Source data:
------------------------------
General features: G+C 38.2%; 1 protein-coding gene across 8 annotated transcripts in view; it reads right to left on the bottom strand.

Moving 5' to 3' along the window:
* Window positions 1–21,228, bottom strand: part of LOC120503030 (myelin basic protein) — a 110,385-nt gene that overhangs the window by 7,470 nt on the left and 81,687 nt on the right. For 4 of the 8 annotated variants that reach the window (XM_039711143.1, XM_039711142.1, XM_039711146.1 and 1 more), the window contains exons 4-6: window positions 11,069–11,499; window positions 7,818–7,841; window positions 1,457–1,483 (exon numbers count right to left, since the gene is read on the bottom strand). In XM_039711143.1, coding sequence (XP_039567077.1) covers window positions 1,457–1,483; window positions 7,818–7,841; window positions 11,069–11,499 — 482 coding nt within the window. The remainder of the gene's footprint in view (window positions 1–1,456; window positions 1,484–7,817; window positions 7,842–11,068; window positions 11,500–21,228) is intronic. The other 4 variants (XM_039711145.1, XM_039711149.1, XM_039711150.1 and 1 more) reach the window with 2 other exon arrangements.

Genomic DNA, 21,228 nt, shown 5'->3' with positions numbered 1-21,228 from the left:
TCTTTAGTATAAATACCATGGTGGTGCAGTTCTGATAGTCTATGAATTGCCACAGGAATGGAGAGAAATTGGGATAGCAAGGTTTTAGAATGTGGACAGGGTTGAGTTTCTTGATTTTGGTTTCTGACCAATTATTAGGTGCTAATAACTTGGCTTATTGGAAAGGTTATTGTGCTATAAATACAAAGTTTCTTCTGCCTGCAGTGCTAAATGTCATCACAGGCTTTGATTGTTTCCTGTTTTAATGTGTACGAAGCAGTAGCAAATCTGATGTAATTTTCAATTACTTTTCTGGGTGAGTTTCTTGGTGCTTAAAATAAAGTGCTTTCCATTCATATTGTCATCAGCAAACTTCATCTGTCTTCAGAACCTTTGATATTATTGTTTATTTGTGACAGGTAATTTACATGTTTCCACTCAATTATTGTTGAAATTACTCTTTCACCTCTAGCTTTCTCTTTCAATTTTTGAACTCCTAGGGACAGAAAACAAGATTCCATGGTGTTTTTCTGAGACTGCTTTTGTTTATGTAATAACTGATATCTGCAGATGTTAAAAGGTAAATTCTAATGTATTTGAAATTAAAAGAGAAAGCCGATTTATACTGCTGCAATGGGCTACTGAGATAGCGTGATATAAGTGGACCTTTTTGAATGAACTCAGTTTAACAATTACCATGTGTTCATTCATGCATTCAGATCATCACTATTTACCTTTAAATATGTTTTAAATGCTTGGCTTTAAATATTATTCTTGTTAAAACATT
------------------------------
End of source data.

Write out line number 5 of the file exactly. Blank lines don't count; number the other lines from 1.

TCTTTAGTATAAATACCATGGTGGTGCAGTTCTGATAGTCTATGAATTGCCACAGGAATGGAGAGAAATTGGGATAGCAAGGTTTTAGAATGTGGACAGGGTTGAGTTTCTTGATTTTGGTTTCTGACCAATTATTAGGTGCTAATAACTTGGCTTATTGGAAAGGTTATTGTGCTATAAATACAAAGTTTCTTCTGCCTGCAGTGCTAAATGTCATCACAGGCTTTGATTGTTTCCTGTTTTAATGTGTACGAAGCAGTAGCAAATCTGATGTAATTTTCAATTACTTTTCTGGGTGAGTTTCTTGGTGCTTAAAATAAAGTGCTTTCCATTCATATTGTCATCAGCAAACTTCATCTGTCTTCAGAACCTTTGATATTATTGTTTATTTGTGACAGGTAATTTACATGTTTCCACTCAATTATTGTTGAAATTACTCTTTCACCTCTAGCTTTCTCTTTCAATTTTTGAACTCCTAGGGACAGAAAACAAGATTCCATGGTGTTTTTCTGAGACTGCTTTTGTTTATGTAATAACTGATATCTGCAGATGTTAAAAGGTAAATTCTAATGTATTTGAAATTAAAAGAGAAAGCCGATTTATACTGCTGCAATGGGCTACTGAGATAGCGTGATATAAGTGGACCTTTTTGAATGAACTCAGTTTAACAATTACCATGTGTTCATTCATGCATTCAGATCATCACTATTTACCTTTAAATATGTTTTAAATGCTTGGCTTTAAATATTATTCTTGTTAAAACATT